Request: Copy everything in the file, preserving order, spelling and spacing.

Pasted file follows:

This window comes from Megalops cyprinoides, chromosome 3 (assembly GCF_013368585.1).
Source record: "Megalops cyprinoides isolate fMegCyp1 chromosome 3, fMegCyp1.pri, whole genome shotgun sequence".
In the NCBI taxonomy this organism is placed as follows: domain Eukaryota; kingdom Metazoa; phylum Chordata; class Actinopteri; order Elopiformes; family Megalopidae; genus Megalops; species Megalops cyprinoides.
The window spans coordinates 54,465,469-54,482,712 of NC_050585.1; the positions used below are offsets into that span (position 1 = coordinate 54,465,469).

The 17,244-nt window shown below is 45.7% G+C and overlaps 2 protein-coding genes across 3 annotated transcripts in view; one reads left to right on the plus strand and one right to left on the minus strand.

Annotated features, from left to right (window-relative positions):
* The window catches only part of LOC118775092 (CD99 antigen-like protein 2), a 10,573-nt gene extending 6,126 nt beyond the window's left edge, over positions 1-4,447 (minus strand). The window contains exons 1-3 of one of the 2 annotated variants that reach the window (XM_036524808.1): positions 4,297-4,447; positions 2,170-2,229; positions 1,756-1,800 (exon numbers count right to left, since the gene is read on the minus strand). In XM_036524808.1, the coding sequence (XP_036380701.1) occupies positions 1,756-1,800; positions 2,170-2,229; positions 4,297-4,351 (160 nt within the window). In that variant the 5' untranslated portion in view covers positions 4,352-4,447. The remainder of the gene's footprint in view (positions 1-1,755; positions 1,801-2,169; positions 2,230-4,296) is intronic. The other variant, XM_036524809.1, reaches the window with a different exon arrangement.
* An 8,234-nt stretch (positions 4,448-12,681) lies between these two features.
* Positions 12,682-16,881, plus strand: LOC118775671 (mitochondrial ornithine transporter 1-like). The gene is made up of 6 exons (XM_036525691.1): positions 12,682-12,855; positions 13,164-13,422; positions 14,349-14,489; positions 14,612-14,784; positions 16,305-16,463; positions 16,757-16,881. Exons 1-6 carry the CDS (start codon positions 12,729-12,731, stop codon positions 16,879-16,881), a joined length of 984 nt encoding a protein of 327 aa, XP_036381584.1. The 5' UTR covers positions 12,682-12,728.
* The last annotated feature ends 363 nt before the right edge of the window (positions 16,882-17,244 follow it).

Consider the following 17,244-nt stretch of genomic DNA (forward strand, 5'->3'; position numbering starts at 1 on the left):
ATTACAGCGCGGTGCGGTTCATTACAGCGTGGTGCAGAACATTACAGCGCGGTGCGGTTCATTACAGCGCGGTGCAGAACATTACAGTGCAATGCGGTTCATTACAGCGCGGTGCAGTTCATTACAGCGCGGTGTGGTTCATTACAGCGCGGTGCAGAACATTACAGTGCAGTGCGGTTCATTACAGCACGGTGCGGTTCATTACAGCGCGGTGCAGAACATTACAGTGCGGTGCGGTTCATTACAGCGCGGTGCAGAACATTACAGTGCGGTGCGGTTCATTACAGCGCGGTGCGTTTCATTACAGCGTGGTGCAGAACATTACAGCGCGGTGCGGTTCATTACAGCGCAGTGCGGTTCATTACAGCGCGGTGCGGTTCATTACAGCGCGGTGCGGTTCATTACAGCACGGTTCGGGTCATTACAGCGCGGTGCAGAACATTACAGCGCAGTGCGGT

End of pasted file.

This window comes from Megalops cyprinoides, chromosome 3 (assembly GCF_013368585.1).
Source record: "Megalops cyprinoides isolate fMegCyp1 chromosome 3, fMegCyp1.pri, whole genome shotgun sequence".
In the NCBI taxonomy this organism is placed as follows: domain Eukaryota; kingdom Metazoa; phylum Chordata; class Actinopteri; order Elopiformes; family Megalopidae; genus Megalops; species Megalops cyprinoides.
The window spans coordinates 54,465,469-54,482,712 of NC_050585.1; the positions used below are offsets into that span (position 1 = coordinate 54,465,469).

The 17,244-nt window shown below is 45.7% G+C and overlaps 2 protein-coding genes across 3 annotated transcripts in view; one reads left to right on the plus strand and one right to left on the minus strand.

Annotated features, from left to right (window-relative positions):
* The window catches only part of LOC118775092 (CD99 antigen-like protein 2), a 10,573-nt gene extending 6,126 nt beyond the window's left edge, over positions 1-4,447 (minus strand). The window contains exons 1-3 of one of the 2 annotated variants that reach the window (XM_036524808.1): positions 4,297-4,447; positions 2,170-2,229; positions 1,756-1,800 (exon numbers count right to left, since the gene is read on the minus strand). In XM_036524808.1, the coding sequence (XP_036380701.1) occupies positions 1,756-1,800; positions 2,170-2,229; positions 4,297-4,351 (160 nt within the window). In that variant the 5' untranslated portion in view covers positions 4,352-4,447. The remainder of the gene's footprint in view (positions 1-1,755; positions 1,801-2,169; positions 2,230-4,296) is intronic. The other variant, XM_036524809.1, reaches the window with a different exon arrangement.
* An 8,234-nt stretch (positions 4,448-12,681) lies between these two features.
* Positions 12,682-16,881, plus strand: LOC118775671 (mitochondrial ornithine transporter 1-like). The gene is made up of 6 exons (XM_036525691.1): positions 12,682-12,855; positions 13,164-13,422; positions 14,349-14,489; positions 14,612-14,784; positions 16,305-16,463; positions 16,757-16,881. Exons 1-6 carry the CDS (start codon positions 12,729-12,731, stop codon positions 16,879-16,881), a joined length of 984 nt encoding a protein of 327 aa, XP_036381584.1. The 5' UTR covers positions 12,682-12,728.
* The last annotated feature ends 363 nt before the right edge of the window (positions 16,882-17,244 follow it).

Consider the following 17,244-nt stretch of genomic DNA (forward strand, 5'->3'; position numbering starts at 1 on the left):
ATTACAGCGCGGTGCGGTTCATTACAGCGTGGTGCAGAACATTACAGCGCGGTGCGGTTCATTACAGCGCGGTGCAGAACATTACAGTGCAATGCGGTTCATTACAGCGCGGTGCAGTTCATTACAGCGCGGTGTGGTTCATTACAGCGCGGTGCAGAACATTACAGTGCAGTGCGGTTCATTACAGCACGGTGCGGTTCATTACAGCGCGGTGCAGAACATTACAGTGCGGTGCGGTTCATTACAGCGCGGTGCAGAACATTACAGTGCGGTGCGGTTCATTACAGCGCGGTGCGTTTCATTACAGCGTGGTGCAGAACATTACAGCGCGGTGCGGTTCATTACAGCGCAGTGCGGTTCATTACAGCGCGGTGCGGTTCATTACAGCGCGGTGCGGTTCATTACAGCACGGTTCGGGTCATTACAGCGCGGTGCAGAACATTACAGCGCAGTGCGGT